One of the latest "true queer art punks" to emerge from the cracked pavement of southern suburban sprawl, Atlas Sound is the solo moniker of Deerhunter frontman / provocateur Bradford Cox. Here on his debut album, Cox / Sound moves out of dank nightclubs filled with eternal existential drone punk, and relaxes at home in his Grant Park, Atlanta bedroom. And this is, essentially, a bedroom album, a collage, mixing the garage rock and ambient electronic influences previously explored with Deerhunter in a new context, with newly explored recording techniques, mainly laptop-based, learned with guidance from kranky artist Nudge's Brian Foote. The result is 14 Songs of melancholy and mania.
This is a true solo album, entirely created and produced by a single person. That is certainly not unique, especially in the contemporary scene. But Bradford Cox's unusual talent is the ability to take a wide variety of seemingly incongruous sound elements, and seamlessly meld them into a cohesive pop narrative. A sunken 4/4 techno beat underpinning "Winter Vacation"? Perfect. Mbira loops running over the top of "Quarantined"? Just what it needed. An insistent, clipped drum roll carrying "River Card"? Masterful. And ultimately it is this innate ability to combine all these disparate elements into a singular whole that makes this album such an enjoyable, and unique listen.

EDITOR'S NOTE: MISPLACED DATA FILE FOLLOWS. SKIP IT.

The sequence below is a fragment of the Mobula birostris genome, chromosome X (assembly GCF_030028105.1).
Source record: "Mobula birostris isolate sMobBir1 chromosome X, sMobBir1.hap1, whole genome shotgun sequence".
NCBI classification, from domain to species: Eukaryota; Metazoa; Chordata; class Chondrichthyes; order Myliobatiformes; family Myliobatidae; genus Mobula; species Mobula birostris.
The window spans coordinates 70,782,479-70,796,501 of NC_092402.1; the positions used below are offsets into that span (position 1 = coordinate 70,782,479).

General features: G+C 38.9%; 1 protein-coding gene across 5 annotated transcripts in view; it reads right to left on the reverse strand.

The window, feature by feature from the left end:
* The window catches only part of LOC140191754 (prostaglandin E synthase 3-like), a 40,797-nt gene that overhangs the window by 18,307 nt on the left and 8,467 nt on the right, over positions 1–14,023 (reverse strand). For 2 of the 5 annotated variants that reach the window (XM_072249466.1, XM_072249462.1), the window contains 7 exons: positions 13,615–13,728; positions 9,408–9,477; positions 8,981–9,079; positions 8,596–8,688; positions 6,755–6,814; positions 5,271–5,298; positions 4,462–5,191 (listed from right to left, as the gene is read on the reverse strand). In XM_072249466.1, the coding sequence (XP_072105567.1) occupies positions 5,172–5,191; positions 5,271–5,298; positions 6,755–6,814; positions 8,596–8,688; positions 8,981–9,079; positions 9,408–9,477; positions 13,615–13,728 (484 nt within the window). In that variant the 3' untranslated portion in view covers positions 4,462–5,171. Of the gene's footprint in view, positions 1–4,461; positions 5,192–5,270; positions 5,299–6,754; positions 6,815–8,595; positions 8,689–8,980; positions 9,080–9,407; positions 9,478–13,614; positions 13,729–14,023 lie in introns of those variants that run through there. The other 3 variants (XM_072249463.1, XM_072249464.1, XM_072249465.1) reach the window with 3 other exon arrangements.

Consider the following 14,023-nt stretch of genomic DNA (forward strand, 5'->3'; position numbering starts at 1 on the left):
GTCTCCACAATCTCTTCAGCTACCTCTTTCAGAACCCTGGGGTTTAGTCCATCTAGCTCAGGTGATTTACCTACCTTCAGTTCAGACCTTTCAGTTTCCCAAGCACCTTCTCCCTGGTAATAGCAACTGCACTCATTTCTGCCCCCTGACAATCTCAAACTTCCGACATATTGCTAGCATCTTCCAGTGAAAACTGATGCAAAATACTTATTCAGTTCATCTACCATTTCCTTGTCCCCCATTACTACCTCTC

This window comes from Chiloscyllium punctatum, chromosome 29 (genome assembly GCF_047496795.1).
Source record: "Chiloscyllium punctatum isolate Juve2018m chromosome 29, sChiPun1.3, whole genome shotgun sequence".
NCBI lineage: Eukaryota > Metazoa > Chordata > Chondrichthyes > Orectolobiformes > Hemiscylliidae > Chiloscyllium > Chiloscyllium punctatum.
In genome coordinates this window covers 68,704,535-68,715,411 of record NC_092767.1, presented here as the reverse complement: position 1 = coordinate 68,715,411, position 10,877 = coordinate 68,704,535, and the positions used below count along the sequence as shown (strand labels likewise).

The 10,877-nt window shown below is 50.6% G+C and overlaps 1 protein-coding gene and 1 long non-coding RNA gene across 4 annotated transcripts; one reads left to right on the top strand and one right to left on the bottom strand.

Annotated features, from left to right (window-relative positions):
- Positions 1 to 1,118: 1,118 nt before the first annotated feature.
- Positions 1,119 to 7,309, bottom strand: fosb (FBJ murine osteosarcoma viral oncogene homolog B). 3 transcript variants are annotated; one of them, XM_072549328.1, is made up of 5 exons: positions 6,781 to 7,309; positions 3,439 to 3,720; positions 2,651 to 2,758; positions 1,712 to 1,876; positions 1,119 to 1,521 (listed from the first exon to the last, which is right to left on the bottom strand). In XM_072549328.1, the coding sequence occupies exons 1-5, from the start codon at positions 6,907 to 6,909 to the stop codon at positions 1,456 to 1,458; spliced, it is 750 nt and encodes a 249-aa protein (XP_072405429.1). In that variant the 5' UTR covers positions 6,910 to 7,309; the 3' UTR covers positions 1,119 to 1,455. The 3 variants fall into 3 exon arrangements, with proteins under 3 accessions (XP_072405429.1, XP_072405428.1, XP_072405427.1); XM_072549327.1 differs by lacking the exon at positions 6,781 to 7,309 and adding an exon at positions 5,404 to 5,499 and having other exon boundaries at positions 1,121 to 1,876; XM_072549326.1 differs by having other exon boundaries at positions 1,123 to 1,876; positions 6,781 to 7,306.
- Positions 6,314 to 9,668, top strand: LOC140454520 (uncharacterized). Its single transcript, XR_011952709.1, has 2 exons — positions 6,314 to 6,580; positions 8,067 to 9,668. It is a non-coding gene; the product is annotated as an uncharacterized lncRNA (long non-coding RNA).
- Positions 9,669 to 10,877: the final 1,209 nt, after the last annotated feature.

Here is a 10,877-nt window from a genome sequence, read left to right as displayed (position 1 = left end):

"This album is for my best friend Lockett. It has a lot to do with childhood. I wanted to make an album that was uplifting but honest, which is why it seems sad a lot of the time. I want to make music that could be 'healing' or therapeutic to people who relate to it." Bradford Cox, Oct 20, 2007, Harlem, New York
"A largely ambient meditation on romantic obsession full of densely layered electronics and guitars that sound as if they were beamed in from some haunted parallel universe." The Fader